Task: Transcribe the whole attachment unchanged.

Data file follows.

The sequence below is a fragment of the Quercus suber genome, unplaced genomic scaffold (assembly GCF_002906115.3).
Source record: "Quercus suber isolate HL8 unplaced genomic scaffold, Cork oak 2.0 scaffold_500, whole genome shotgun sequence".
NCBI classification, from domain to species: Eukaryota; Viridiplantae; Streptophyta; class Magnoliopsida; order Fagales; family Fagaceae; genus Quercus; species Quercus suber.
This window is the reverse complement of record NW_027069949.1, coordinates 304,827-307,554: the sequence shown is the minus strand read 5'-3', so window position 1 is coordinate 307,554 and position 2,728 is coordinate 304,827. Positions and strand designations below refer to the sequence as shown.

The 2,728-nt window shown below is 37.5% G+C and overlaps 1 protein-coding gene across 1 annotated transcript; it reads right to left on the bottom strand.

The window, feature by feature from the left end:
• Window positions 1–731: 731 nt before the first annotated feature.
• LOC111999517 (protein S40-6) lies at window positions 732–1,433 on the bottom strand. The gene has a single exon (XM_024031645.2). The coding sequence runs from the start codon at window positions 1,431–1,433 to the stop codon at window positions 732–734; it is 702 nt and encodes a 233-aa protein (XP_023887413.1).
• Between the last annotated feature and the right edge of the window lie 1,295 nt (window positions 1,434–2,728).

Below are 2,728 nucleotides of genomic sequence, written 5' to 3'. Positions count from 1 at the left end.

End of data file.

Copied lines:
The sequence below is a fragment of the Quercus suber genome, unplaced genomic scaffold (assembly GCF_002906115.3).
Source record: "Quercus suber isolate HL8 unplaced genomic scaffold, Cork oak 2.0 scaffold_500, whole genome shotgun sequence".
NCBI classification, from domain to species: Eukaryota; Viridiplantae; Streptophyta; class Magnoliopsida; order Fagales; family Fagaceae; genus Quercus; species Quercus suber.
This window is the reverse complement of record NW_027069949.1, coordinates 304,827-307,554: the sequence shown is the minus strand read 5'-3', so window position 1 is coordinate 307,554 and position 2,728 is coordinate 304,827. Positions and strand designations below refer to the sequence as shown.

The 2,728-nt window shown below is 37.5% G+C and overlaps 1 protein-coding gene across 1 annotated transcript; it reads right to left on the bottom strand.

The window, feature by feature from the left end:
• Window positions 1–731: 731 nt before the first annotated feature.
• LOC111999517 (protein S40-6) lies at window positions 732–1,433 on the bottom strand. The gene has a single exon (XM_024031645.2). The coding sequence runs from the start codon at window positions 1,431–1,433 to the stop codon at window positions 732–734; it is 702 nt and encodes a 233-aa protein (XP_023887413.1).
• Between the last annotated feature and the right edge of the window lie 1,295 nt (window positions 1,434–2,728).

Below are 2,728 nucleotides of genomic sequence, written 5' to 3'. Positions count from 1 at the left end.